The Citizenship Crisis in Assam: Questions of D-Voter, NRC and proposed amendment to Citizenship Act: VIDEOS

Shockingly, 11 family members of the late Muhammad Amiruddin, who was the Assam Legislative Assembly’s first deputy speaker, have been referred by the border police to a Foreigners’ Tribunal as D-voters

Image: Hindustan Times

The misuse of certain statistical ‘facts’ to stigmatise the already marginalised community of the  East Bengali origin in Assam today has become a matter of concern for all democratic Indians in Assam and elsewhere. The higher decadal growth rate of this community has been interpreted as a direct consequence of the bogey of ‘illegal infiltration’ from Bangladesh. A section of the media and a number of organisations are bent upon branding all of them with the much-abused label of "illegal infiltrators" from Bangladesh.  While poverty, illiteracy and lack of infrastructure continue to plague these people who face institutionalised as informal discrimination from the government as well as the entrenched classes. On April 3, 2017 a meeting in Delhi focused on this sticklish issue. It was organised by the Justice Forum – Assam, Delhi Action Committee for Assam.
Sabrangindia and Newsclick, in collaboration, bring you this Video Story from the speeches captured at the meeting. Among the prominent guests and speakers at this meeting were
Kuldeep Nayar, Veteran Journalist and Political Commentator, Sanjay Parikh, Senior Advocate, Supreme Court, Prof. Sanjay Hazarika, formerly Jamia Milia Islamia, Prof. Monirul Hussain from the Gauhati University, Prof. Dilip Bora, from the Gauhati University and Prof. Abdul Mannan, formerly from the Gauhati University.

The deep-seated antagonism towards these people has spread and taken over every organ of the state administrative machinery including the legislature. Evidently, there is an increasing trend to arbitrarily refer people from these marginalised communities as D-voters (doubtful voters) to Foreigners Tribunal. In a very recent example, 11 family members of the late Muhammad Amiruddin, who was the Assam Legislative Assembly’s first deputy speaker, have been referred by the border police to a Foreigners’ Tribunal as D-voters.

The central executive has stepped up the ‘popular’ resentment against these vulnerable groups, recently, through a proposed Act of Parliament that will amend the provisions of the Citizenship Act of 1955 to discriminate between ‘infiltrators’ from Bangladesh on the basis of religion, and grant citizenship to Hindus who have migrated to Assam from Bangladesh. Through a painfully slow process, various stakeholders and communities in Assam had come to a consensus to uphold the historic Assam Accord of 1985 and in the light of the Accord treat March 24, 1971 as the cut-off date to solve the question of "illegal immigration" from Bangladesh; anyone who entered Assam after midnight of March 24, 1971 would be considered a foreigner. It was also in this context that the National Register of Citizens (NRC) was being updated in Assam under the supervision of the Supreme Court. However, through the proposed amendments to the Citizenship Act the present ruling dispensation is trying to break the consensus built around the Assam Accord and render the updation of NRC meaningless.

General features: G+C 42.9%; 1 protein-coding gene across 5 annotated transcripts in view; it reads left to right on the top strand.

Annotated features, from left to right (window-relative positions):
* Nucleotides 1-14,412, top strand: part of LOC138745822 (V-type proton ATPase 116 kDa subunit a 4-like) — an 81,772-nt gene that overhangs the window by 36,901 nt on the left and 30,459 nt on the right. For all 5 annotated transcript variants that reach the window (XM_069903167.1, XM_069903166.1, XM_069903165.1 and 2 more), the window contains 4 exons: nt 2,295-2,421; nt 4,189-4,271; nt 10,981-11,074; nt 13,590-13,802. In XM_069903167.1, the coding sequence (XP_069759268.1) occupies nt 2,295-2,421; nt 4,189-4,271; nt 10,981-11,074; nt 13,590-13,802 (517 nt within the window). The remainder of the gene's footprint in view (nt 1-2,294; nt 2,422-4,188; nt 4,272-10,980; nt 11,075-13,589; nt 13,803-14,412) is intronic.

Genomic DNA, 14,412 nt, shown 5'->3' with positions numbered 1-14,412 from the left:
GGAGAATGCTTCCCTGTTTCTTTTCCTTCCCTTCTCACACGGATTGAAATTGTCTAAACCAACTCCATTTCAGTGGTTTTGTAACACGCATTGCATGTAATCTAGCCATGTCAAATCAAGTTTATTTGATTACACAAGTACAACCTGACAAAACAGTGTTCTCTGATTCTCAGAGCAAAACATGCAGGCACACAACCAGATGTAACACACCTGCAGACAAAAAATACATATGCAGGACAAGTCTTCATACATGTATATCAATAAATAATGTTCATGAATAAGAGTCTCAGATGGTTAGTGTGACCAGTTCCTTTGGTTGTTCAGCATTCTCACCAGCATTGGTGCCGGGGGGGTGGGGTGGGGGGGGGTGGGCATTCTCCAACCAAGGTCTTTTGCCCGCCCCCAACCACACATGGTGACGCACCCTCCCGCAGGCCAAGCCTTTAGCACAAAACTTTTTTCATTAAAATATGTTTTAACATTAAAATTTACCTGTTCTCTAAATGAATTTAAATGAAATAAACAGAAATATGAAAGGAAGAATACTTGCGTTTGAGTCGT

The formation of a ‘popular’ consensus against these marginalised groups especially at the behest of the state government has forced the community to a state of utter vulnerability. Forces that advocate an extreme form of nationalism today in Assam have exploited the unenviable situation of these people and they have every chance of further advancing their communal agenda by building on a certain historical construction of the community as ‘outsiders.’

The public meeting was conceived as an intervention in this communally-charged political era that condemns the Assamese Muslims of East Bengali origin to a degraded form of existence and an endless cycle of prejudice and hostility. We aim to reach out to left and democratic circles in the country and initiate a dialogue among concerned groups on how to challenge the various forms of discrimination that these people face today. Our appeal is to invite like-minded organisations and individuals to understand the historical and contemporary condition of a people who has faced assaults on their basic rights for many decades in the state.



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